by Kim Forbes
Last week Humboldt residents had many opportunities to thank the Veterans of our community.
A flag folding ceremony and a donation of 12 turkeys to the TN State Veterans home by the American Legion Post 77 was held Monday, November 6.
Thursday night, an intimate affair brought residents out to the Humboldt Senior Center for a meet and greet with local veterans and the week’s featured speaker, Jason Robertson. The hosts for the evening were the Humboldt Senior Center and the Clement-Scott Chapter of The Daughters of the American Revolution.
Robertson was introduced by Humboldt Exchange Club president, Elna Blankenship. Blankenship explained how, while on vacation in Florida, a chance encounter with Robertson was the catalyst for his arrival in Humboldt, Tenn. She announced that Robertson is the author of “A Love Beyond Explaining: An Orphan’s Journey from Rice to Grits.”
Robertson humbly took the floor and immediately said, “Thank you to all veterans.” He explained that he was picked up from the streets of Saigon, Vietnam and placed in an orphanage between the ages of six to nine months. He remained in that orphanage, named An-Loc for three to four years. The vagueness of these details indicates, as he pointed out, that he is unsure of his birthdate and therefore his exact age.
Living in the orphanage are the only memories he has of his younger years. But, he does have memories. He remembers the American soldiers that worked to bring electricity and plumbing to the orphanage in which he was living. He remembers the sounds of the Hueys as they constantly flew over his home that he shared with 400 other orphaned children. Robertson fondly recalls the day the sound from a Huey seemed to linger over the orphanage. When it was investigated, it was a Huey hovering over the building and a soldier dressed as Santa Claus jumped from the helicopter with a sack full of toys for the orphans.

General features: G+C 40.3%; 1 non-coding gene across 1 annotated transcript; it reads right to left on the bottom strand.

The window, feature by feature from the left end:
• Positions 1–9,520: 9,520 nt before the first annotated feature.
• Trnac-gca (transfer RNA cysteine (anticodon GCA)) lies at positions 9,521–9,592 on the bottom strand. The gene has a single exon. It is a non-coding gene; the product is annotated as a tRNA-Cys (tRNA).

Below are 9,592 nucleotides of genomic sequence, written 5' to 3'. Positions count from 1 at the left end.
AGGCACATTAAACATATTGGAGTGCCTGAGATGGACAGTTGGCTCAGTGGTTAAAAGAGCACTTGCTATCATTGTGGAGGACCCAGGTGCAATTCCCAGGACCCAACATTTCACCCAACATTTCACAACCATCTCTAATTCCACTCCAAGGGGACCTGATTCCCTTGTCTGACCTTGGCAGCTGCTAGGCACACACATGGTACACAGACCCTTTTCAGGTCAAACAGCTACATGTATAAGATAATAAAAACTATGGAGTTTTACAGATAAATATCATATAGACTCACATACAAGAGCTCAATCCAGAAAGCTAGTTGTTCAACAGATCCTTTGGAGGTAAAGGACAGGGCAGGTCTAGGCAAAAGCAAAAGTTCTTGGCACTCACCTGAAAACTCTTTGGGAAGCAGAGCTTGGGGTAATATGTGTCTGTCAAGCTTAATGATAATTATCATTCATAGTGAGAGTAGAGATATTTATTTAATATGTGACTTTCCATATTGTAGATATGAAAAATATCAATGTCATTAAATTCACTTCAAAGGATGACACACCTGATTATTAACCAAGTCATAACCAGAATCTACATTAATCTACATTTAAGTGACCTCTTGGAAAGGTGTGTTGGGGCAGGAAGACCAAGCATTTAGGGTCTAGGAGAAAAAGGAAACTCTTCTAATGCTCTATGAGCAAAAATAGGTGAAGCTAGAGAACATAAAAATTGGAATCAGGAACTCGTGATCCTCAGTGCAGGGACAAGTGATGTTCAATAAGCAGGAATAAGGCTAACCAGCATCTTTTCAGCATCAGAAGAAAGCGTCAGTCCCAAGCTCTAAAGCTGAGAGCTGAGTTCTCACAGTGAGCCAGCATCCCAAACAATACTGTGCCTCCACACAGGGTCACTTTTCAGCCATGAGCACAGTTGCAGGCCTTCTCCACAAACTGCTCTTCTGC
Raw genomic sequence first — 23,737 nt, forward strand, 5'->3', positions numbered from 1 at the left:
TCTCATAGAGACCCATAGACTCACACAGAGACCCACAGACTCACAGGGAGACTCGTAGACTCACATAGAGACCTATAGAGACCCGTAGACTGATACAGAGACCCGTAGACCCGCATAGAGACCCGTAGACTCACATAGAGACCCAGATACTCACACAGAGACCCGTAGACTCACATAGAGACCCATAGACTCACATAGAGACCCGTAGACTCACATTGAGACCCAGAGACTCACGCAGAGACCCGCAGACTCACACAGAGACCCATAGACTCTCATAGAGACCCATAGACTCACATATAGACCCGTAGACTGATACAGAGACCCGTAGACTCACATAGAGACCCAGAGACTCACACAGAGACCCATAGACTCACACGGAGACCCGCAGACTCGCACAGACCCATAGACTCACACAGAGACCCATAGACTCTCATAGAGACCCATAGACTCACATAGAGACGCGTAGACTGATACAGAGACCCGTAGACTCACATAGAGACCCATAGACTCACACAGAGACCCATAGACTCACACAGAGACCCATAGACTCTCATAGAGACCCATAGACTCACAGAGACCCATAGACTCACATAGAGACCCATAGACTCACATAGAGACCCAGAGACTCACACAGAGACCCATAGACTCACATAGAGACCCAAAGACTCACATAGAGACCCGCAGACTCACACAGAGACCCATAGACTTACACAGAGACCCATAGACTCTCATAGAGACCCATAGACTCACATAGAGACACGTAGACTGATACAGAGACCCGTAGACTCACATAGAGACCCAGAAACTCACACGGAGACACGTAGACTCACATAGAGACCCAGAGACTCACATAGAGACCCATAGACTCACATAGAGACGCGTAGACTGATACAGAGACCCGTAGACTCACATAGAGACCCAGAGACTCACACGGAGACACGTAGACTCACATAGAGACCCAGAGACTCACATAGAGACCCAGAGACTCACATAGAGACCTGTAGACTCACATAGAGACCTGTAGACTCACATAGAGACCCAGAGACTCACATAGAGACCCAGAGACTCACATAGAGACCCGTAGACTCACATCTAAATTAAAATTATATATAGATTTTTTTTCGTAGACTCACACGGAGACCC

“Veterans do humanitarian work that people do not realize,” Robertson said. “It is not about why they were there and it is not about politics. It about what they did while they were there.”
Robertson then fielded questions from the audience but promised to keep the rest of his story for the Veterans Day program to follow on Friday.
Brad Ballentine, Gibson County Veterans Services officer, spoke briefly to the group. His office is on the second floor of the courthouse in Trenton. He sees veterans and assists them in claiming benefits due to them on a case by case basis. Ballentine served in the military for 29 years.
Manuel McKnight announced that the Gibson County Association of Veterans, Vietnam Veterans of Gibson County was started last year. They meet the last Tuesday of every month except December, at 7 p.m., at the Agricultural Building on Manufacture’s Row in Trenton. He emphasized that all veterans are welcome and that there is interest in an associate group for spouses.
Thursday’s third annual Humboldt Community Veterans Day Celebration, held at The Church at Sugar Creek, did not disappoint. Each year the program is presented by the Humboldt Exchange Club and the Gibson County Carl Perkins Center. This year’s celebration was dedicated to Vietnam veterans. At 9:30 a.m., a tribute video was played which showed pictures of veterans from the area.
At 10 a.m., the program started with a welcome by pastor Rob Harris and Callye Norsworth.
The presentation of colors was performed by Boy Scout Troop #4031 Lexington, under the leadership of Don Eubank.